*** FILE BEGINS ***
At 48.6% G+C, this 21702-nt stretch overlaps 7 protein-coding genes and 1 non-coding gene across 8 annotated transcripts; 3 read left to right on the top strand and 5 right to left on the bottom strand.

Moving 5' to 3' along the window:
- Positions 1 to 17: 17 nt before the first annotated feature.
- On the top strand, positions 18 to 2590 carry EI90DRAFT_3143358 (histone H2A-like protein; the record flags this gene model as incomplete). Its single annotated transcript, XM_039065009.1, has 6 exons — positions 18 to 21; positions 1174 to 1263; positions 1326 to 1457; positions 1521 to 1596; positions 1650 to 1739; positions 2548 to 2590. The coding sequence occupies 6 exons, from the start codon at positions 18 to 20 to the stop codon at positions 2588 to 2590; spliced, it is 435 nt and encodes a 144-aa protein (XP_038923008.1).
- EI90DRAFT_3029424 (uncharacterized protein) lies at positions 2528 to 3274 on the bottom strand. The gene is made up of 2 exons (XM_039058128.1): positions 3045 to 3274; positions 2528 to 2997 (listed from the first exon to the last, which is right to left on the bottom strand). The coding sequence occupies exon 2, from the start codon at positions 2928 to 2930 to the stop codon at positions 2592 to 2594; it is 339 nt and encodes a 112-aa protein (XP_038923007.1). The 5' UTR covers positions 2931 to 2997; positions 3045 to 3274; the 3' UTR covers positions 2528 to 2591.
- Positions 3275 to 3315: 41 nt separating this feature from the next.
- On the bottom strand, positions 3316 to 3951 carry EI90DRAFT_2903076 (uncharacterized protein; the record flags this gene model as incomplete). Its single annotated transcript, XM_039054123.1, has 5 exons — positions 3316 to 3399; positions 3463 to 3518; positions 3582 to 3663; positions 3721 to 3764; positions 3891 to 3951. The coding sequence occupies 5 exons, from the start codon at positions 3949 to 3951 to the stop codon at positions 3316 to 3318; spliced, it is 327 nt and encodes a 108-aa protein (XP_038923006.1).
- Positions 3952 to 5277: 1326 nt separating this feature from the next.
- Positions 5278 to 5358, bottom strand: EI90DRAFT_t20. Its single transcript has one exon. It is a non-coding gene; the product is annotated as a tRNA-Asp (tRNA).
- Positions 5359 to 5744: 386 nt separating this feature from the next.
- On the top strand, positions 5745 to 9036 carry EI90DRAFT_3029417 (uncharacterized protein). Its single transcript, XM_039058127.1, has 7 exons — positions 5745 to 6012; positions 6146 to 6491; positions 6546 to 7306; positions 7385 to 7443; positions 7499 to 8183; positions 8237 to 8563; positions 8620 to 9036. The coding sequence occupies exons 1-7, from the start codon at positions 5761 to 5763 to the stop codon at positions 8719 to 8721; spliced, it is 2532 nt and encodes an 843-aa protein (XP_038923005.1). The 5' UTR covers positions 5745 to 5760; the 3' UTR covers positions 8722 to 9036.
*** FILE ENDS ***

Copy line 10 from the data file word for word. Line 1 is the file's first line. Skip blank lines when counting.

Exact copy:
- Positions 5359 to 5744: 386 nt separating this feature from the next.